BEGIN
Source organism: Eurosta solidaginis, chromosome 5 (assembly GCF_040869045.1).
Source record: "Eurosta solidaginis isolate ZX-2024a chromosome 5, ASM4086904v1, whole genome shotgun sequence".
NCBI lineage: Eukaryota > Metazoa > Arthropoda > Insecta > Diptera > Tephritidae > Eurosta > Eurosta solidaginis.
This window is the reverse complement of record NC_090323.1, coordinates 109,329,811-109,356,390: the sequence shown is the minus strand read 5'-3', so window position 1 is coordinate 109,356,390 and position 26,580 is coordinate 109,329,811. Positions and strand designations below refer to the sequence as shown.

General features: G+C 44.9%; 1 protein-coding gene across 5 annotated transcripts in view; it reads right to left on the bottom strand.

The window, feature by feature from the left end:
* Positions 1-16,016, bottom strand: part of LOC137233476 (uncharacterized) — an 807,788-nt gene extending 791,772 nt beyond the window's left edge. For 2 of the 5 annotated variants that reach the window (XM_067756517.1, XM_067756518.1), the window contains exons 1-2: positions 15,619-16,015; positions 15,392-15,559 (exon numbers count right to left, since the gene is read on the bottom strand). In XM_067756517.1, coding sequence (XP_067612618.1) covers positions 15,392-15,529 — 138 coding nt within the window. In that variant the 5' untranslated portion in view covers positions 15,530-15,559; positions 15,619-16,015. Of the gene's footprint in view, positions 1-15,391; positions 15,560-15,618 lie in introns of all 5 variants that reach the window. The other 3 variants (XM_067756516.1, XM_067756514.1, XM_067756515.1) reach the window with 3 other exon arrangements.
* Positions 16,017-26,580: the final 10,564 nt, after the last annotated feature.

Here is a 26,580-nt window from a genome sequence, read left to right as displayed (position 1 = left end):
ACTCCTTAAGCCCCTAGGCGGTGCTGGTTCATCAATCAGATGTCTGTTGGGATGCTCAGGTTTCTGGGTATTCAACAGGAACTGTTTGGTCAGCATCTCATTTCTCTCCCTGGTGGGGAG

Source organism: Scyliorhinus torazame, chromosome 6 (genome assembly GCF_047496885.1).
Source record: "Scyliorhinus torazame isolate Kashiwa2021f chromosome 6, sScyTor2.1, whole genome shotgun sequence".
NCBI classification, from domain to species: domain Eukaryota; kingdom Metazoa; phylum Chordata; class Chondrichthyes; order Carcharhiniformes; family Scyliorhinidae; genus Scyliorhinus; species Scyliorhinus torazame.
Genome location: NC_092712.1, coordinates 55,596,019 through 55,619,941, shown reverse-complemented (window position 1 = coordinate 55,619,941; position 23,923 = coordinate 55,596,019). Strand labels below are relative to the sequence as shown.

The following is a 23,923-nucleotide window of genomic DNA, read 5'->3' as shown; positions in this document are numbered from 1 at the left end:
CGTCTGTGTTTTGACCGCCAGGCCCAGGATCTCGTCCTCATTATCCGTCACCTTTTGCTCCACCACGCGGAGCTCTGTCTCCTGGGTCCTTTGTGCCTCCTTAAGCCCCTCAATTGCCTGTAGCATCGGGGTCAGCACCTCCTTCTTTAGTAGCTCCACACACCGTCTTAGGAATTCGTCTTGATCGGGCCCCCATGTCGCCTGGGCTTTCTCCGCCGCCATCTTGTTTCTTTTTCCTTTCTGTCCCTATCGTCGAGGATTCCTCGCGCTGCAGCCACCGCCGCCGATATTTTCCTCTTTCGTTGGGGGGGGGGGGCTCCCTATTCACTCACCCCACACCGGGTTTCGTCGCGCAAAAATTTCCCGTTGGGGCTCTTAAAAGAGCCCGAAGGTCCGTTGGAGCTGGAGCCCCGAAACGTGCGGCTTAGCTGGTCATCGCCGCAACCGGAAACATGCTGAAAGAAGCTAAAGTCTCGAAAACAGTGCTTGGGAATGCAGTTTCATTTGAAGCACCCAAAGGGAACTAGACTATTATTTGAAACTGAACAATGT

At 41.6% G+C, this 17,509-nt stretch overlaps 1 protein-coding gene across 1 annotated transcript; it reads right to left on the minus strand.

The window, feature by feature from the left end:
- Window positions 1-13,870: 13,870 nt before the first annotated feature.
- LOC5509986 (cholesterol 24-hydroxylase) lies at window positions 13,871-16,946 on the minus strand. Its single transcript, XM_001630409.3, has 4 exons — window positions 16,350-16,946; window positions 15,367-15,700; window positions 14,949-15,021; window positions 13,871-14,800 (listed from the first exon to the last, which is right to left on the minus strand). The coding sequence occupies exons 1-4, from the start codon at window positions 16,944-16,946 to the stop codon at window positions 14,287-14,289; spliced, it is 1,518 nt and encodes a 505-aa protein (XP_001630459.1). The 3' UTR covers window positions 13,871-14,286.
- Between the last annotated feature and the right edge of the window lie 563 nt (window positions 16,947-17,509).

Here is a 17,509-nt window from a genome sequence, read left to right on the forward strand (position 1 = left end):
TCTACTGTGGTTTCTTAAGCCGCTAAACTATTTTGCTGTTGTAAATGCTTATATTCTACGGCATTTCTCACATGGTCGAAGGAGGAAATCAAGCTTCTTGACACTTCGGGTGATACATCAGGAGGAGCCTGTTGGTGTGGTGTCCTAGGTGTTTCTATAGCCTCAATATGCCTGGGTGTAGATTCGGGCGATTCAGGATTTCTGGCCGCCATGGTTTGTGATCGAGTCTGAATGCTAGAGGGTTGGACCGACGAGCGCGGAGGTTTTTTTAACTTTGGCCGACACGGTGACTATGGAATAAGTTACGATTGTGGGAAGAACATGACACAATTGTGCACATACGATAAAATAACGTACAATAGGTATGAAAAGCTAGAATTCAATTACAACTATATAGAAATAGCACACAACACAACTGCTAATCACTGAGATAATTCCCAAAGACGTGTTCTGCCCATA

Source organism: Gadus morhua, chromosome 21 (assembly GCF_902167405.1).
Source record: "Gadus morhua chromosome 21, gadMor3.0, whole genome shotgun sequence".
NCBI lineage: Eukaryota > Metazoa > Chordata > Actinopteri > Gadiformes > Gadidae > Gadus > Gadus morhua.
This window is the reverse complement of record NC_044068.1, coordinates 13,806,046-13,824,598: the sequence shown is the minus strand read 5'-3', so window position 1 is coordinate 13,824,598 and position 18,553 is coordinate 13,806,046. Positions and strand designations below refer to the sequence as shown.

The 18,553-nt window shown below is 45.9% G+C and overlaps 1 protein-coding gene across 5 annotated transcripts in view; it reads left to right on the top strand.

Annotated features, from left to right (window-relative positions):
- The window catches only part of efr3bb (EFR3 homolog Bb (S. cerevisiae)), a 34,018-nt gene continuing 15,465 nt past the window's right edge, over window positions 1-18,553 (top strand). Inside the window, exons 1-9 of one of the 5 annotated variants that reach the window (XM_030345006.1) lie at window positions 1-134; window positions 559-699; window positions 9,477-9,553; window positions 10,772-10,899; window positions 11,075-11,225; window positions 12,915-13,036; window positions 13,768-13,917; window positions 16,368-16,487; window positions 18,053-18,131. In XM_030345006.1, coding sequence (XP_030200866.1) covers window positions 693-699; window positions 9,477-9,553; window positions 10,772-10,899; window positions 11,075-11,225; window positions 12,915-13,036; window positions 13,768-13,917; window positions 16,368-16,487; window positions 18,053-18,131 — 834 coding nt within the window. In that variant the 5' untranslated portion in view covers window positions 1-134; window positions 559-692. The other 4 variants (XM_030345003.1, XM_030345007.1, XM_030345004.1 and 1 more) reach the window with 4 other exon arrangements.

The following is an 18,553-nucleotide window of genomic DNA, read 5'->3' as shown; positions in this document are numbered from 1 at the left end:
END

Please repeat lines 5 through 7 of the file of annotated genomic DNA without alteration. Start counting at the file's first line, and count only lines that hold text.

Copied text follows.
General features: G+C 44.9%; 1 protein-coding gene across 5 annotated transcripts in view; it reads right to left on the bottom strand.

The window, feature by feature from the left end:
* Positions 1-16,016, bottom strand: part of LOC137233476 (uncharacterized) — an 807,788-nt gene extending 791,772 nt beyond the window's left edge. For 2 of the 5 annotated variants that reach the window (XM_067756517.1, XM_067756518.1), the window contains exons 1-2: positions 15,619-16,015; positions 15,392-15,559 (exon numbers count right to left, since the gene is read on the bottom strand). In XM_067756517.1, coding sequence (XP_067612618.1) covers positions 15,392-15,529 — 138 coding nt within the window. In that variant the 5' untranslated portion in view covers positions 15,530-15,559; positions 15,619-16,015. Of the gene's footprint in view, positions 1-15,391; positions 15,560-15,618 lie in introns of all 5 variants that reach the window. The other 3 variants (XM_067756516.1, XM_067756514.1, XM_067756515.1) reach the window with 3 other exon arrangements.